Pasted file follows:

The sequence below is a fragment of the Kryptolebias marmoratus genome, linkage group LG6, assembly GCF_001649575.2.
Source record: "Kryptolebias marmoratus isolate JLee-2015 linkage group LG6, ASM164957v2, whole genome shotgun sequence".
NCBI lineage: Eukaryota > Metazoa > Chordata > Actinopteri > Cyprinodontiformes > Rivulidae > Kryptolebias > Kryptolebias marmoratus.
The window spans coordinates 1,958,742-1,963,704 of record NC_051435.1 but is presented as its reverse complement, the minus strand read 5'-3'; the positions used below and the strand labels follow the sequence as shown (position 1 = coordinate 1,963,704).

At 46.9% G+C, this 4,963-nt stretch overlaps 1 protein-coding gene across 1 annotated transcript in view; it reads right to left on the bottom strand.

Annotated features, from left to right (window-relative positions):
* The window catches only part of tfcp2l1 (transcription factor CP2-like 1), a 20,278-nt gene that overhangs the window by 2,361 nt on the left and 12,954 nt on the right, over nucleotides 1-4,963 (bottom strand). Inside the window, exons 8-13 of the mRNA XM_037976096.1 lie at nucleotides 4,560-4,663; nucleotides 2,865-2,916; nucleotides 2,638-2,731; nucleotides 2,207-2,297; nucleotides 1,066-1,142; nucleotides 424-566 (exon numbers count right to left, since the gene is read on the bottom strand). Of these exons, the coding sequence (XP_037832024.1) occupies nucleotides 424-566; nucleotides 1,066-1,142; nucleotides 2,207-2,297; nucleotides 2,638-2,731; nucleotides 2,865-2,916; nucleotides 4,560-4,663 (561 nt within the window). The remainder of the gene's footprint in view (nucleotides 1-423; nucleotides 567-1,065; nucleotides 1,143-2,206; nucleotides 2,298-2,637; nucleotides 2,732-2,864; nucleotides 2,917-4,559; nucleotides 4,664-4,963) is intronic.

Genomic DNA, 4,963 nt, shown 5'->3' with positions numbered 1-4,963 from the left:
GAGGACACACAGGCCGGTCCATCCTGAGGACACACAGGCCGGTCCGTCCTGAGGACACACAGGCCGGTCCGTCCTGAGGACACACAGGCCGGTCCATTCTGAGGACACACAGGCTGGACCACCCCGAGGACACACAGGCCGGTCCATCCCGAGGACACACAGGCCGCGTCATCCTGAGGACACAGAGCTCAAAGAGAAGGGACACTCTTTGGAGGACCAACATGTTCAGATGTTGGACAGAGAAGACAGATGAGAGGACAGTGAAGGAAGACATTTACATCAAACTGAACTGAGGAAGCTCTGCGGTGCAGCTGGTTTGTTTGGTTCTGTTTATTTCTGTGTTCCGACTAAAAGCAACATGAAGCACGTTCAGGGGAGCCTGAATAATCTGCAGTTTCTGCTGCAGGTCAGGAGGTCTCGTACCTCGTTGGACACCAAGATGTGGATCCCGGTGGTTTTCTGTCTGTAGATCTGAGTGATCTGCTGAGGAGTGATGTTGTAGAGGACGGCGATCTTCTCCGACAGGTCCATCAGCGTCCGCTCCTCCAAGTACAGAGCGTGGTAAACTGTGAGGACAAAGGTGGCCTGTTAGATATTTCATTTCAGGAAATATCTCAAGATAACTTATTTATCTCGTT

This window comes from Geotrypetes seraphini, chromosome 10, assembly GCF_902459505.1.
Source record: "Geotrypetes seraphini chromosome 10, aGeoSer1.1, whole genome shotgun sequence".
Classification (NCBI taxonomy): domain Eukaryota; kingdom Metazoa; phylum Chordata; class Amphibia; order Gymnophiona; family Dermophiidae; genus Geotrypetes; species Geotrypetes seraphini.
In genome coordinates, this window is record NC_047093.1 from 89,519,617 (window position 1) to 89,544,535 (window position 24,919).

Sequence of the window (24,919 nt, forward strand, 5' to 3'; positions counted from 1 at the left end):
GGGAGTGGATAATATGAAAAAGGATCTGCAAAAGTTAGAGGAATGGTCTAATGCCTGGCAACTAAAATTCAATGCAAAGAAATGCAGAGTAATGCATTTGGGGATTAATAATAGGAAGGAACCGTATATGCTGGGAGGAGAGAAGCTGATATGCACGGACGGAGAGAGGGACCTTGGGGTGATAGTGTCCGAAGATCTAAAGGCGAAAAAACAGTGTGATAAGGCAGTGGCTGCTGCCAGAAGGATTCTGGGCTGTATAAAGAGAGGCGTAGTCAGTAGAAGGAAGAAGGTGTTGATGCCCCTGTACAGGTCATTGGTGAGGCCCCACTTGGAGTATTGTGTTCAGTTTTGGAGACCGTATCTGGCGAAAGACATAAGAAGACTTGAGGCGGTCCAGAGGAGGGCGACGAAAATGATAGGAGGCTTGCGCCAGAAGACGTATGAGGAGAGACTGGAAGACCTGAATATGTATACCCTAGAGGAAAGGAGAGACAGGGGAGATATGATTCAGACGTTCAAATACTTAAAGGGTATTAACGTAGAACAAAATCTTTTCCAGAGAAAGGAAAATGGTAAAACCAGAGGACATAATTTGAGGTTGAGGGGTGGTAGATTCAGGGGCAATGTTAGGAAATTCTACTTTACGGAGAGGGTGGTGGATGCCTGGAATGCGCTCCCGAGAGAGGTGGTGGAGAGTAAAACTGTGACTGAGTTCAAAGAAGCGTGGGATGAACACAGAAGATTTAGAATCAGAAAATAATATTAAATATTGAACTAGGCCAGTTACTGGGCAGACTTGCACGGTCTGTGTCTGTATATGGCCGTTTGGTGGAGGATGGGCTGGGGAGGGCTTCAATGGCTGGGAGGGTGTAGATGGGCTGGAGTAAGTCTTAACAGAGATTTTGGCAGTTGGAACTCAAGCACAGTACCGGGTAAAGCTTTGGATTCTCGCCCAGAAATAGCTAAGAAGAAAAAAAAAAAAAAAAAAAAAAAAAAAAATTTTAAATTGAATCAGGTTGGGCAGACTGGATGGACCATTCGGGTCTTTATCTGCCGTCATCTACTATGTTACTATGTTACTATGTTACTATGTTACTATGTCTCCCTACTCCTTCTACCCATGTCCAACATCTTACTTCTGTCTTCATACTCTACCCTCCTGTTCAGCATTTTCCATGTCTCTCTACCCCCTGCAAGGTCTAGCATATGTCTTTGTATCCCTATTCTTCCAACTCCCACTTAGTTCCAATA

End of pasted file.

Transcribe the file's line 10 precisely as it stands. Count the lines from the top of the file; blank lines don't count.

This window comes from Geotrypetes seraphini, chromosome 10, assembly GCF_902459505.1.